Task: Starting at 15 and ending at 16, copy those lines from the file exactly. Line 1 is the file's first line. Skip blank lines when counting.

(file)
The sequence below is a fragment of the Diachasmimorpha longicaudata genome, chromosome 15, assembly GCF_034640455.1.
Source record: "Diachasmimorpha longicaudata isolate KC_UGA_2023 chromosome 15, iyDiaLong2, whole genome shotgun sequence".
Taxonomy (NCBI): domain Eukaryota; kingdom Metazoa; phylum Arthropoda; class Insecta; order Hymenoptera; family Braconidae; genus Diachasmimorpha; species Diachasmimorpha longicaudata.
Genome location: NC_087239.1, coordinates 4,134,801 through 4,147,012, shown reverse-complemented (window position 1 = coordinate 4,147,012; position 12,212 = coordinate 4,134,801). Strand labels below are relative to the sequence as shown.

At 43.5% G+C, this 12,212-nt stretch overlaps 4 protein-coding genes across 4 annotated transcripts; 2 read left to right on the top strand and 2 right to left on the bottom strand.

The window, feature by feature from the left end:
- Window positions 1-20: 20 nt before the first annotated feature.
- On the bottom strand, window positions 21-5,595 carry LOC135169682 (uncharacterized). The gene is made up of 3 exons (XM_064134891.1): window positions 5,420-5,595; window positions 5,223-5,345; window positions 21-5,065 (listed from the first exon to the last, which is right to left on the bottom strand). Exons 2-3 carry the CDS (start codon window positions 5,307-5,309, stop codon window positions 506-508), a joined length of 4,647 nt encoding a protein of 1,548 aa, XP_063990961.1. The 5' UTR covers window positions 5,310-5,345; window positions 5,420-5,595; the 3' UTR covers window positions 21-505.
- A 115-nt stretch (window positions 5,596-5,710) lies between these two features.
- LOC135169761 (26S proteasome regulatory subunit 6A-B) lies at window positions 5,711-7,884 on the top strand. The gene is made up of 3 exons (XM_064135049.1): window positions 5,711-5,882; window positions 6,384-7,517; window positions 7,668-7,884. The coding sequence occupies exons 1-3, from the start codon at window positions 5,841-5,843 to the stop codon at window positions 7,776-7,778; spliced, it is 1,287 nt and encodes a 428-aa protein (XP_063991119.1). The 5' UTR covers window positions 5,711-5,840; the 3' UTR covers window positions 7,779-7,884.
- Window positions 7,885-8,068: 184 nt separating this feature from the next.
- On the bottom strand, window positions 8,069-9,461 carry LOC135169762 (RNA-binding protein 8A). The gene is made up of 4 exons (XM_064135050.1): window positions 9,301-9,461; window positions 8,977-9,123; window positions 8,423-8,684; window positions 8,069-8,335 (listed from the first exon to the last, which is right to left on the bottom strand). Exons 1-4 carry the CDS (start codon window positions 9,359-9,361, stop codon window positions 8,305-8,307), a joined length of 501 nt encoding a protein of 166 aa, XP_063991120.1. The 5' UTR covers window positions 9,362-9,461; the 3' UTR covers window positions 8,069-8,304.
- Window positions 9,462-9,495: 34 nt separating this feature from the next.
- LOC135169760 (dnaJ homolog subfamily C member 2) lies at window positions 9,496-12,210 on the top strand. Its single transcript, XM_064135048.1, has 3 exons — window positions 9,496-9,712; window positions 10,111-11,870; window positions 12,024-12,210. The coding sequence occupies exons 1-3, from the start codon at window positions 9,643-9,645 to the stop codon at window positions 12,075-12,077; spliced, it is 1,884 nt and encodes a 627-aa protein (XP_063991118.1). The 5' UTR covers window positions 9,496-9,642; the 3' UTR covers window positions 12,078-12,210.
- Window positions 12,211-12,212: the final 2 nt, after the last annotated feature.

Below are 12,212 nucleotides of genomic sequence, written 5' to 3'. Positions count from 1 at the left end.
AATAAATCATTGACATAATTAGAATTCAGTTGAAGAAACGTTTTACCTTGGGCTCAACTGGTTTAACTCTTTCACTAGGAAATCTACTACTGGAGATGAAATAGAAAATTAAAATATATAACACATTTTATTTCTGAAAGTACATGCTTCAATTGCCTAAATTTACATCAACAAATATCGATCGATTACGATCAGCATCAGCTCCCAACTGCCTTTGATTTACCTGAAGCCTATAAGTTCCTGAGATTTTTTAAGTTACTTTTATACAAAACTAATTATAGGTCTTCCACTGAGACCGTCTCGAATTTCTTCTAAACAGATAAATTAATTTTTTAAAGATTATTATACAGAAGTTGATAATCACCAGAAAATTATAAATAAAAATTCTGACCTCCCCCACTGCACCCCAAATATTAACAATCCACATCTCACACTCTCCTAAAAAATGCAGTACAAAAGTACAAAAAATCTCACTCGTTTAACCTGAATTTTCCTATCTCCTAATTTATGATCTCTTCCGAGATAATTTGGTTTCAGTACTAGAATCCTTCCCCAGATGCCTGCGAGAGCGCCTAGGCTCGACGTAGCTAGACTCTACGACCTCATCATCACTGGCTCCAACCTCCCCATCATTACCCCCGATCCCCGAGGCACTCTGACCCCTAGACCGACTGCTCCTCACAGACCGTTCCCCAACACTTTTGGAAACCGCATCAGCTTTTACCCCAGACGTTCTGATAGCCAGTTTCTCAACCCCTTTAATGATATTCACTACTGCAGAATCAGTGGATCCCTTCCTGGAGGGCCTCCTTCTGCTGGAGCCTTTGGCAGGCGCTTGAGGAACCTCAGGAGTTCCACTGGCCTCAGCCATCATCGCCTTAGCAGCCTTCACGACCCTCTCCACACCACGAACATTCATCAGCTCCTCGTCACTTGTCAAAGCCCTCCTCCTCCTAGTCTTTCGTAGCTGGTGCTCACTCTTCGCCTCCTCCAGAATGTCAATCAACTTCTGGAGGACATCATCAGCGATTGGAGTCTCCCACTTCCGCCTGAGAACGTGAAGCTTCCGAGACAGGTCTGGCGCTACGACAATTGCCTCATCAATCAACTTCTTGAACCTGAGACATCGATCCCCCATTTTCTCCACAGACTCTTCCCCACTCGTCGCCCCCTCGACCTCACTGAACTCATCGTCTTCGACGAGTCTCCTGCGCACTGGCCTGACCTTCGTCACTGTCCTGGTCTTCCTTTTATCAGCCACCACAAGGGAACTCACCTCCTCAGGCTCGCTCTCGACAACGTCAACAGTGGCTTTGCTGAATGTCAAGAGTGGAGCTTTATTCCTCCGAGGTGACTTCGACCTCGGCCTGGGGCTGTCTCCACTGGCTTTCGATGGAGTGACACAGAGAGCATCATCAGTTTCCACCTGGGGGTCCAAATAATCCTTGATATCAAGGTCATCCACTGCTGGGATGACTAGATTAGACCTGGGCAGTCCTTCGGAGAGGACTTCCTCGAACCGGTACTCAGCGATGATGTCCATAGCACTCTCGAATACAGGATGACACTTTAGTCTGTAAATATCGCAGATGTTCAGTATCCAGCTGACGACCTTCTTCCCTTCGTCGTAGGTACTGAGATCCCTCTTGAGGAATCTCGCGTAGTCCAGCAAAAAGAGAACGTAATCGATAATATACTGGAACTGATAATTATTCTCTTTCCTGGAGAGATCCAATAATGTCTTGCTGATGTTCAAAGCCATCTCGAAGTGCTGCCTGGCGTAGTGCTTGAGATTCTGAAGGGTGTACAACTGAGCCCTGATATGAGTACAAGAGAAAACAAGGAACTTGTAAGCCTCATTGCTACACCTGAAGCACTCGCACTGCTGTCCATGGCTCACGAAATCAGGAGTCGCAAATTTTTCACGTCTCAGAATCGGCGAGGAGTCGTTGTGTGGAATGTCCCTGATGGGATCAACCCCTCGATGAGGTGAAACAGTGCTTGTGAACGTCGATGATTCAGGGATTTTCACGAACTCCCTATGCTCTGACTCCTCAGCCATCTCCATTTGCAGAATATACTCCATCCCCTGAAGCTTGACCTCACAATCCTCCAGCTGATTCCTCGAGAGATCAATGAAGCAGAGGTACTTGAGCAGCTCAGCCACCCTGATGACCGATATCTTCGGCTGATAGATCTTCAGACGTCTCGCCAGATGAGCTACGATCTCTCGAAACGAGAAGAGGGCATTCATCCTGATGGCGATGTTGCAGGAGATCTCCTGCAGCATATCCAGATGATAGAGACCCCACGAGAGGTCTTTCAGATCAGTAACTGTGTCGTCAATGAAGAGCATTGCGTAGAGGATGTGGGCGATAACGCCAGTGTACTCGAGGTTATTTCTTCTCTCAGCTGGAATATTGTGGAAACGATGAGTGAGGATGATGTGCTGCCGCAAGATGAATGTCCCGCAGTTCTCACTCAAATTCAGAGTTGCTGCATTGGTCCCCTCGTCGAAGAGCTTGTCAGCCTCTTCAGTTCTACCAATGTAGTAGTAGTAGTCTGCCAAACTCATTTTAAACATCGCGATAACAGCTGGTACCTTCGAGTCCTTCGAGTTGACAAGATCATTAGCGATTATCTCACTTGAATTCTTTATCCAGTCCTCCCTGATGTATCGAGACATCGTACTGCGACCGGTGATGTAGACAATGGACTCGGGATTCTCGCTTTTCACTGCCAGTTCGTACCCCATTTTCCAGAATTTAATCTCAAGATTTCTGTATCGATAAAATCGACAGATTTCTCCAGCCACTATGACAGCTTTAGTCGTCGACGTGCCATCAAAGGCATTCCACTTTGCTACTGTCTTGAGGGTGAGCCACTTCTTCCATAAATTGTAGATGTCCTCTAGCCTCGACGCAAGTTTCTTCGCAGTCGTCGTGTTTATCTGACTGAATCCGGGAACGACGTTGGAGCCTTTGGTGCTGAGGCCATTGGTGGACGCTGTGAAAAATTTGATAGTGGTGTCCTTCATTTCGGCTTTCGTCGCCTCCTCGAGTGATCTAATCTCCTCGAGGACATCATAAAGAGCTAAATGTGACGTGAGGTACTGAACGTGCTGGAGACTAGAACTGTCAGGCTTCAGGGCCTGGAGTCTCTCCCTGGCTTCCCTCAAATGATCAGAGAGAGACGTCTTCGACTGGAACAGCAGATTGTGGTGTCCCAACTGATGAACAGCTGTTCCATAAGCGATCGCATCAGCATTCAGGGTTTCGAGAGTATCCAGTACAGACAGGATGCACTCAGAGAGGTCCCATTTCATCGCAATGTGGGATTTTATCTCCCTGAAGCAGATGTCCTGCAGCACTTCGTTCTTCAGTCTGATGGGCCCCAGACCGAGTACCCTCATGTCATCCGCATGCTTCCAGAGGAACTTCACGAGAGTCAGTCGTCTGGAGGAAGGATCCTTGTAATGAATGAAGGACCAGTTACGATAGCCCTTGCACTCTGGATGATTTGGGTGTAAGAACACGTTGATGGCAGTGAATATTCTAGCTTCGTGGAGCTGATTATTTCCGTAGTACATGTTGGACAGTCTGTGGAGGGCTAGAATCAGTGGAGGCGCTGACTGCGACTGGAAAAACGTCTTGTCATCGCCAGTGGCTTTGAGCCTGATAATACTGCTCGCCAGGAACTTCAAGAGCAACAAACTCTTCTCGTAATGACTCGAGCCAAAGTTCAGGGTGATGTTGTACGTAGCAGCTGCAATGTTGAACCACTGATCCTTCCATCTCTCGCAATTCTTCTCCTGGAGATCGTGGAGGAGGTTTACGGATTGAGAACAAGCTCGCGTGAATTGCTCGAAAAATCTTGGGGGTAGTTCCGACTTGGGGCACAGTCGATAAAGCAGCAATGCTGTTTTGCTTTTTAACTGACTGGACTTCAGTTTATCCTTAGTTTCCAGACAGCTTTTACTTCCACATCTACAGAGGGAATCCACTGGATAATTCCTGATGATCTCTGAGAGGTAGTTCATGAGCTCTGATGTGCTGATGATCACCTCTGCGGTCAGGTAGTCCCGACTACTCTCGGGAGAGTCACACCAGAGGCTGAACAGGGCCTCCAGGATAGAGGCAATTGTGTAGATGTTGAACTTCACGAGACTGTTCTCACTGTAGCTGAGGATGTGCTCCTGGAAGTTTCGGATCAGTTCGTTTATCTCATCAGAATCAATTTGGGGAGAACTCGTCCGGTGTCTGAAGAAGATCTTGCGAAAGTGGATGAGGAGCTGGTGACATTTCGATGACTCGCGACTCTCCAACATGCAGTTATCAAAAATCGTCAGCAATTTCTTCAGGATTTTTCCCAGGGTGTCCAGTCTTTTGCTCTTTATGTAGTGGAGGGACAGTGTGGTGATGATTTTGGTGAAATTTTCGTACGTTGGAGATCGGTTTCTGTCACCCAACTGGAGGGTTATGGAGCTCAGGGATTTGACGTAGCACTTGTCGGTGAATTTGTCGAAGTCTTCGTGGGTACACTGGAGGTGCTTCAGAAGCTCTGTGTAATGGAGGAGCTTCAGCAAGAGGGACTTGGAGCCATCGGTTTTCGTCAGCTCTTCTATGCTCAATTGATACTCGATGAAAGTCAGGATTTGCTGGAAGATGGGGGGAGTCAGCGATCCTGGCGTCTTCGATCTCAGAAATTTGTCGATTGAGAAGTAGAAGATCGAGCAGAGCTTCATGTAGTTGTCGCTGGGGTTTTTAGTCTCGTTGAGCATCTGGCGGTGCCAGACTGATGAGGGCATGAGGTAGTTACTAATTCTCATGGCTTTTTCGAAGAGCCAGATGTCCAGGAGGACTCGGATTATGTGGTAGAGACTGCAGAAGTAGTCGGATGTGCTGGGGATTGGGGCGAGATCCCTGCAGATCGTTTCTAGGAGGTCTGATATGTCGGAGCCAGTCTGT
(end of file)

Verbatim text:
- Window positions 12,211-12,212: the final 2 nt, after the last annotated feature.

Below are 12,212 nucleotides of genomic sequence, written 5' to 3'. Positions count from 1 at the left end.